General Conlang Discussion

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Re: General Conlang Discussion

Postby Dormouse559 » 2016-07-05, 15:37

Atluk wrote:The ? mark is there since idk what phoneme I want to represent [ɛ] with. Tips?
/ɛ/?

On the rest of your vowels, are /i o u/ ever pronounced [i o u]? If so, those should be included with the other allophones. If not, why not make their phonemic representations /y ɔ ʊ/? For the latter two, I can see an argument for ease of typing, but that doesn't hold for /i/ [y].
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Re: General Conlang Discussion

Postby linguoboy » 2016-07-05, 16:23

Atluk wrote:I am revamping my conlang to improve the vowel system to my tastes. People here seem to gripe about the basic five vowel phonemes, so I plan for my conlang to have six monophthong vowels.

/a/- [a]
/e/- [e]
/i/- [y]
/o/- [ɔ]
/u/- [ʊ]
/?/- [ɛ]

The ? mark is there since idk what phoneme I want to represent [ɛ] with. Tips?

What are your criteria? Do you want something you can type easily with a standard keyboard or what?
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Re: General Conlang Discussion

Postby Atluk » 2016-07-05, 19:27

I originlly added [y] for /i/ as I was trying to go with three vowels: [a], [y], and [ʊ] and needed a rounded vowel. My goal is to move away from the five vowel system I usually copy from Spanish. It didn't occur to me at the time that [ʊ] is rounded.

I love [ʊ] as a phone and wanted it to be one of the main monophthongs and built a vowel system around it.

I added others later like [e] and [ɛ] because I like both sounds and couldn't decide which I liked more.

[ɔ] was added due to inspiration from Mongolian.

Yeah, I'd prefer something easy to type. ë seems to be the most logical choice, but I may use umlauts for something else.

Having /y/ as a vowel phoneme to represent [y] could be interesting.

Now that I think about it, I may have too many rounded vowels.

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Re: General Conlang Discussion

Postby Atluk » 2016-07-10, 0:11

Well, I got that figured out.

My conlang is agglutinative, so how do such languages form words? What I mean is does every syllable carry a meaning. For example, is "nama" (table) na- "flat" and ma- meaning "surface"? I have to figure this out before I can actually start creating a vocabulary.

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Re: General Conlang Discussion

Postby linguoboy » 2016-07-10, 18:27

Atluk wrote:My conlang is agglutinative, so how do such languages form words? What I mean is does every syllable carry a meaning.

No.

Atluk wrote:For example, is "nama" (table) na- "flat" and ma- meaning "surface"? I have to figure this out before I can actually start creating a vocabulary.

You're thinking of an oligosynthetic language. These can have any sort of grammar.
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Re: General Conlang Discussion

Postby Losam » 2016-07-12, 2:41

I have some questions:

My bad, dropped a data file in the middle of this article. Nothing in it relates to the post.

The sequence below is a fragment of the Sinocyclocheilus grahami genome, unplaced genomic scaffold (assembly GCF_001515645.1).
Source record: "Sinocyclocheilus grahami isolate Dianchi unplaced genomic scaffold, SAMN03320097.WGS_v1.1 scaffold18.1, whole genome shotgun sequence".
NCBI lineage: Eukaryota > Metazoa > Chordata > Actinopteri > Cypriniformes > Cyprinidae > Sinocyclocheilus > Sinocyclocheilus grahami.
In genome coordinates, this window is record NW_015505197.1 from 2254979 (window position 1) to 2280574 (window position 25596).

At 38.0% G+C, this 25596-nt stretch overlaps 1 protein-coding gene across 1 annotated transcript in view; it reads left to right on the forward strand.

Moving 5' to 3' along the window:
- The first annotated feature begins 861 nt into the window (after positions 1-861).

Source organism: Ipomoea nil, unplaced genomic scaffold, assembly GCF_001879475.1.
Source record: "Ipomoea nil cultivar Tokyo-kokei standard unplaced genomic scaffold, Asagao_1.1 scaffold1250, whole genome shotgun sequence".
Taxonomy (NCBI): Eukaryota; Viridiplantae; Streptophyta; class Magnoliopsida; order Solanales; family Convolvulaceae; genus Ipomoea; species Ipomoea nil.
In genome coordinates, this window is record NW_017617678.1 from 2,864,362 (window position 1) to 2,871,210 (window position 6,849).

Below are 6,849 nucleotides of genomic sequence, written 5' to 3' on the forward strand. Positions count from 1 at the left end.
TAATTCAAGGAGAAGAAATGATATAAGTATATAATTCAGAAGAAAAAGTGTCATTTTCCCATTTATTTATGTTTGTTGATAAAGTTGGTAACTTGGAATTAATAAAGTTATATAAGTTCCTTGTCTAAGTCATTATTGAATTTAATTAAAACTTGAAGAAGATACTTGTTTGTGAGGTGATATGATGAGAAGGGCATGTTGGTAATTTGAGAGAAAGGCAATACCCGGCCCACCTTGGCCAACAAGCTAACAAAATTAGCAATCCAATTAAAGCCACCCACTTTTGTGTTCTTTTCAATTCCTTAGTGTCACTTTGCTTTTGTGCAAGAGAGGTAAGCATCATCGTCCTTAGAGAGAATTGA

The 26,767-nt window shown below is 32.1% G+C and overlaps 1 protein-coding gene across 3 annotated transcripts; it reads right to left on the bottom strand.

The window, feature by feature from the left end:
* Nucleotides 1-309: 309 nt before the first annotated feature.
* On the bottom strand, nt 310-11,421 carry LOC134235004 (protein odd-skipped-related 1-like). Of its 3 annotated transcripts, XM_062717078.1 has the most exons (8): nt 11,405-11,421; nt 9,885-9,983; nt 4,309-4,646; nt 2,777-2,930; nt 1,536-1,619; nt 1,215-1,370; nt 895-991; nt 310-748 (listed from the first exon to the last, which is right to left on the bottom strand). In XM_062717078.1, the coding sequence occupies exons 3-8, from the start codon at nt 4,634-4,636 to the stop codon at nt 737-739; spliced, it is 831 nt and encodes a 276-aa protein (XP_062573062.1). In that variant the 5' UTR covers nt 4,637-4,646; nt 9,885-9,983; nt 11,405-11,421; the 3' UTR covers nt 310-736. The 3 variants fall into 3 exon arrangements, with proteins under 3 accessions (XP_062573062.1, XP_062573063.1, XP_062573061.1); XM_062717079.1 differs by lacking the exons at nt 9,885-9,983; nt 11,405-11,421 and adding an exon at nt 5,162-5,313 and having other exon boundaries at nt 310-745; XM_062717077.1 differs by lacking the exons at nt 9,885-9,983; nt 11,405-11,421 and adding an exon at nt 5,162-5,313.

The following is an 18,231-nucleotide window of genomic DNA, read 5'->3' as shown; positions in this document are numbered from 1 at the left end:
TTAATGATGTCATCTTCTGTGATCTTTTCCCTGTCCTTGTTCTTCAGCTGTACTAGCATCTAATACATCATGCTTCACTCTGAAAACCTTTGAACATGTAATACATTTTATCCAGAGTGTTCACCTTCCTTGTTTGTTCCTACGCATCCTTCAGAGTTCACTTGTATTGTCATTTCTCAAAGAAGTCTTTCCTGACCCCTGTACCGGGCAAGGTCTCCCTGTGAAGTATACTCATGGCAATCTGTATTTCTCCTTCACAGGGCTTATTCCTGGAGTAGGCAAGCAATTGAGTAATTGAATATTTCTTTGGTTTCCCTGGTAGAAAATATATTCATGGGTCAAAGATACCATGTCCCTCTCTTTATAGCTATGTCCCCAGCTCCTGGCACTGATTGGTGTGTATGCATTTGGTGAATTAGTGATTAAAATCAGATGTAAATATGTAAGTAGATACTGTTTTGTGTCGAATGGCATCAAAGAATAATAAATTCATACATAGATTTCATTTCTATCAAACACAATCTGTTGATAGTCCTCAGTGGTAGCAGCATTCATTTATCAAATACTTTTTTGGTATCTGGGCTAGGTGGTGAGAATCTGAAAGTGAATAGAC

1. In my native language, there is the "ʁ" sound, that doesn't occurs in English. This is a plausible explanation when an English native speakers have an accent or a problem with the word "rio" like in "Rio de Janeiro"? Following the same idea, some native speakers of Portuguese have a trouble with "θ" and "ð". Right?
  2. Which range of diphthongs are possible? I mean: can I use an "ɛi", "ɒi" and ""æu"" for example?
  3. To an English native speaker, is more easy to learn a language by vowels? Because there is around 44 vowels, right?
  4. The clicks sounds really works for something? Nothing against it, I wanna know if is there some use for it.
  5. Sometimes, I saw a symbol in a different place of a vowel chart (for example: "ʌ", according to IPA Chart, is on the left of "ɔ"), how I can recognize or distinguish this sound?
  6. Can I change a voiced consonant to a voiceless and vice-versa? For example an "m" to a voiceless "m"?

Feel free to correct me and provide tips. Thank you your attention and time.

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Re: General Conlang Discussion

Postby linguoboy » 2016-07-12, 16:18

Losam wrote:In my native language, there is the "ʁ" sound, that doesn't occurs in English. This is a plausible explanation when an English native speakers have an accent or a problem with the word "rio" like in "Rio de Janeiro"? Following the same idea, some native speakers of Portuguese have a trouble with "θ" and "ð". Right?

Correct.

Losam wrote:Which range of diphthongs are possible? I mean: can I use an "ɛi", "ɒi" and ""æu"" for example?

A diphthong is simply a complex vowel that glides from one vowel position to another. So the only real limitation is that both sounds don't occupy the same position. (It would be possible to have a vowel which began and ended in the same position after passing through others along the way, but that would be classed as a "triphthong".)

The question of which diphthongs are common or which ones would be likely to be contrasted in the same language is another one entirely. FWIW, all three of the diphthongs you list are found in varieties of English (although not necessarily all in the same variety).